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Weird Career: Frog Licker

Weird Career: Frog Licker

Deep in the jungle one woman is tasting toads - all in the name of science. But what could possibly be important enough to make someone start picking up amphibians and giving them a damn good licking? Simon Davies clears his palate and goes in search of the truth.

Small girls grow up dreaming of that moment: their eyes close, lips pucker and come to rest on the head of a frog! Urrgh! In the dream the creature turns into a prince and most girls soon grow out of the idea, especially when they get up close to the slimy amphibians.

I said most girls. At least one girl never grew out of a fascination with frogs. In fact she readily admits to a love affair with them, especially the brightly coloured, highly poisonous varieties. Of course she doesn't bother kissing them any more, just a casual lick is all they can look forward to from this particular princess.

The tongue-clamper frog claims another victim.
Her name is Valerie Clark. You could say that Valerie, who has recently finished her masters degree at Cornell University, licks frogs for a living. She is actually researching the toxic chemicals that are found on the skin of certain frogs found in places such as Guyana and Madagascar. When she is out in the field, which is often a jungle miles from anywhere, there is no access to a fully equipped chemical lab, so she tests the skin of a new type of frog she has found by licking it.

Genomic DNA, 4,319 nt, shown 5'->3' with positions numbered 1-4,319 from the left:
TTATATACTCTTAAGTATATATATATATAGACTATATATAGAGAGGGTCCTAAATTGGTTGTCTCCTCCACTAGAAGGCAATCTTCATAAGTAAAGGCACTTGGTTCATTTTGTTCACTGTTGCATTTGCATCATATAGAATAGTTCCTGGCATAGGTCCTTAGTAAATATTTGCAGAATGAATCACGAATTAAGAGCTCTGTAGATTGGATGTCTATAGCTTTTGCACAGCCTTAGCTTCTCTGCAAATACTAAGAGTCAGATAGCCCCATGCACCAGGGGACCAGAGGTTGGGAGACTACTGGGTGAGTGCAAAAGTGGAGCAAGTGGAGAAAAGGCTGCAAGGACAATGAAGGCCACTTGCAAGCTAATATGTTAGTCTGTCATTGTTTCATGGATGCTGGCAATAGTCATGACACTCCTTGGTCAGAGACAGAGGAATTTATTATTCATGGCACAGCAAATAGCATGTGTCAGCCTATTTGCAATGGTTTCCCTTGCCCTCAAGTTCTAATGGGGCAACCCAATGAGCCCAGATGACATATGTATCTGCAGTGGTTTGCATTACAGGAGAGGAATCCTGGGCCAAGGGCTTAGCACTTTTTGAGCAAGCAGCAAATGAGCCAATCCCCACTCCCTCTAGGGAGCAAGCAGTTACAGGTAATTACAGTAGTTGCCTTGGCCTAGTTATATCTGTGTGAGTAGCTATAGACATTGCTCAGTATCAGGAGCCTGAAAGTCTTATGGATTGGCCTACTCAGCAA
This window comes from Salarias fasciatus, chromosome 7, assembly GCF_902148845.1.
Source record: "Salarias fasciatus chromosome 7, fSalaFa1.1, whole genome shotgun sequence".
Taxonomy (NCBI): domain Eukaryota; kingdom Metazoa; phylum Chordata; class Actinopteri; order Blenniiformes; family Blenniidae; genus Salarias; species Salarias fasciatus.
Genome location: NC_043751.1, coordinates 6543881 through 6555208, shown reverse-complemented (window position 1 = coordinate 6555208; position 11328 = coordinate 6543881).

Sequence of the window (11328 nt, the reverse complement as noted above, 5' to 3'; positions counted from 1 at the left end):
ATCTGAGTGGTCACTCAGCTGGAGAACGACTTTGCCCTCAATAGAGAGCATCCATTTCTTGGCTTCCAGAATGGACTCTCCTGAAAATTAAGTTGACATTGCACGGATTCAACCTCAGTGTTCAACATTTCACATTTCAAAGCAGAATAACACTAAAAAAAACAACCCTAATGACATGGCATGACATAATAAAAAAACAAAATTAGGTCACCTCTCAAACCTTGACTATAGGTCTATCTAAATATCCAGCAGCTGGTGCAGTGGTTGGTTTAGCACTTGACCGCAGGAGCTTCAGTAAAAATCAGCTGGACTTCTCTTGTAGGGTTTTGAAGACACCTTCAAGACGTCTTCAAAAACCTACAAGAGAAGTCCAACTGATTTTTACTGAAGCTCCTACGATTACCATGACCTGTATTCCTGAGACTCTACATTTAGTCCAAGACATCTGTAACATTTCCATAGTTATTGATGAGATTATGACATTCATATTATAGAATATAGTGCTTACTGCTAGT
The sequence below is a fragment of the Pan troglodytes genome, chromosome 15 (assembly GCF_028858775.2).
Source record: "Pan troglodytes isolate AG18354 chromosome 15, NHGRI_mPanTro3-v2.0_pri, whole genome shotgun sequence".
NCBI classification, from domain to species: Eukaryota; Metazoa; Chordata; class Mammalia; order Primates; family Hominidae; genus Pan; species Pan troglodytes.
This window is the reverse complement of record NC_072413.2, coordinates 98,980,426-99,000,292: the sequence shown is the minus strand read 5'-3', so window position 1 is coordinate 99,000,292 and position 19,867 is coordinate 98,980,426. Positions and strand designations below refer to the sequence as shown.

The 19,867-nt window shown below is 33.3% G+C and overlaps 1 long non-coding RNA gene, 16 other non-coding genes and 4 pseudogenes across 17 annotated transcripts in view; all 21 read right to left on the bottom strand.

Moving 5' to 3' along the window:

Skin secretions from frogs can contain very important chemicals. A recent study on a chemical secreted by a South American “shrinking” frog has shown that it could be used to treat diabetes (see story on BBC). Many species of frog are endangered and little is known about the way their toxins are produced, so Clark's research is very important.

It is often very difficult, however, to obtain samples of skin secretions so they can be tested. Brightly coloured frogs are often very toxic, and give off a foul smell, but to Clark's expert tongue, important compounds can be detected.
Don't try this at home though, Valerie has this warning for us: “I don't recommend this, because if you lick the wrong frog it could be very bad!

Find out more about Valerie on her homepage. She is kindly supported by National Geographic.

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Your Say

I thought only chicken was finger-licking good.
Richie B

Do the green ones taste of lime?
J. Reaper

I thought I loved frogs but licking them is a tad too far for me, my pet tree frogs are safe for now.

Sophie M

Title Image: Adam L. Body image: Valerie Clark/National Geographic

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20 Jul 2011
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